Saturday, January 14, 2012

Abortion & Logic by Robert Anton Wilson

(Editor's note: Here is another Robert Anton Wilson article recovered from an obscure journal and made available on the Internet, and I rather like this piece. It's from New Libertarian Weekly, No. 87, Aug. 21, 1977. I want to thank Mike Gathers, who made the article available to me, and Jesse Walker, who collected it and made it available to Mr. Gathers. -- Tom)


Abortion and Logic by Robert Anton Wilson

Libertarians, like the citizens of Samuel Butler's Erewhon, are "quick to sacrifice common sense at the altar of reason whenever a logician arises among them." For instance, the unending debate on abortion in NLW has demonstrated a great deal of ernest and turgid logic on both sides, but very little common sense.

Now, I am a great admirer of logic in its proper sphere, as I also admire mathematics in its own sphere, but I refuse to let either of those tools become my master or lead me around by the nose.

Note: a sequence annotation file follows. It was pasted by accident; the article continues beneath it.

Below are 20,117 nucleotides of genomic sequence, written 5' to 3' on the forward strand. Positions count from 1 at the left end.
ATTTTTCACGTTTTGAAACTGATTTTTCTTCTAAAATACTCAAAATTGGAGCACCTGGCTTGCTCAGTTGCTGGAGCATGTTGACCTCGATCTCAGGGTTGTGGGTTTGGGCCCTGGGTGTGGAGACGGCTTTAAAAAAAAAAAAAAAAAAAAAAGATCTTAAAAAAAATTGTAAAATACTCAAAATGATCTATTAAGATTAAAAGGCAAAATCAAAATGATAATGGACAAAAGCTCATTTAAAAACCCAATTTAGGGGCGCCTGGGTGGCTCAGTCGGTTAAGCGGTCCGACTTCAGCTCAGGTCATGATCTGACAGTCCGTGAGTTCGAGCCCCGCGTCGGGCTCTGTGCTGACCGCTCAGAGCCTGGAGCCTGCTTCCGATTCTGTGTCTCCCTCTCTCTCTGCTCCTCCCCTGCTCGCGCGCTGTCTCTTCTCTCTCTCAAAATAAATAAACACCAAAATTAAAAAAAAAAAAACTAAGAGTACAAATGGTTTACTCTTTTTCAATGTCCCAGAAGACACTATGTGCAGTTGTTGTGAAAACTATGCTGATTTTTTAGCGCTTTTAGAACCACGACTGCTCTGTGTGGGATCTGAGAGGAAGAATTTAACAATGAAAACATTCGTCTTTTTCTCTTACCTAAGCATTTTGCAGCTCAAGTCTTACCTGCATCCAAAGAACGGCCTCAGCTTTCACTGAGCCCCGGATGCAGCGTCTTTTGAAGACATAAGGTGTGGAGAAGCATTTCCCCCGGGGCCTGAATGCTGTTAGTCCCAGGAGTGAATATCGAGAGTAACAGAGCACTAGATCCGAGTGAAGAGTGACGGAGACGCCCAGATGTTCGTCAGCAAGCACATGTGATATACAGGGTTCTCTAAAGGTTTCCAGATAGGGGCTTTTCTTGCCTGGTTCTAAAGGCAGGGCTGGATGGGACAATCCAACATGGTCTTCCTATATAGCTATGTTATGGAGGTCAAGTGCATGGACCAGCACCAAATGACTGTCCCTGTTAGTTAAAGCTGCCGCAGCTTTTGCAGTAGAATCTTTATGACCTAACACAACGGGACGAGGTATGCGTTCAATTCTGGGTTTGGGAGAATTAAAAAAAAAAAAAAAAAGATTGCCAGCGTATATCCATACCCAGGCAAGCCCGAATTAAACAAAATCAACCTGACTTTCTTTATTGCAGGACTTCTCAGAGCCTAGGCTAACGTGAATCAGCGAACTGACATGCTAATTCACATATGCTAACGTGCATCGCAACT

Logic and mathematics are both perfect (more perfect than any other arts) because they are entirely abstract. They have no content whatsoever; they refer to nothing. This has been demonstrated very rigorously a variety of times, in a variety of ways. Godel's Proof shows that no system of symbology, mathematical or logical, is ever complete. Russell and Whitehead in their great Principia Mathematica demonstrated that all mathematical systems must rest upon undefined terms. G. Spencer Brown, in Laws of Form, showed us that the content of abstractions is the abstractions themselves and nothing else. Korzybski, in a sense a popularizer of Russell, Whitehead and Godel, proved that there is not one logic but many logics, by simply producing a second logic different from Aristotle's and showing how an indefinite number of similar logics could be manufactured.

As Bertrand Russell said, "Mathematics is the science in which we never know what we're talking about,  nor if what we're saying is true." Mathematics, which includes logic as a subsystem, is formal and has no particular content. This is why Einstein warned us so pointedly, "Insofar as the laws of mathematics are true, they do not refer to the real world; and, insofar as they do not refer to the real world, they are not true."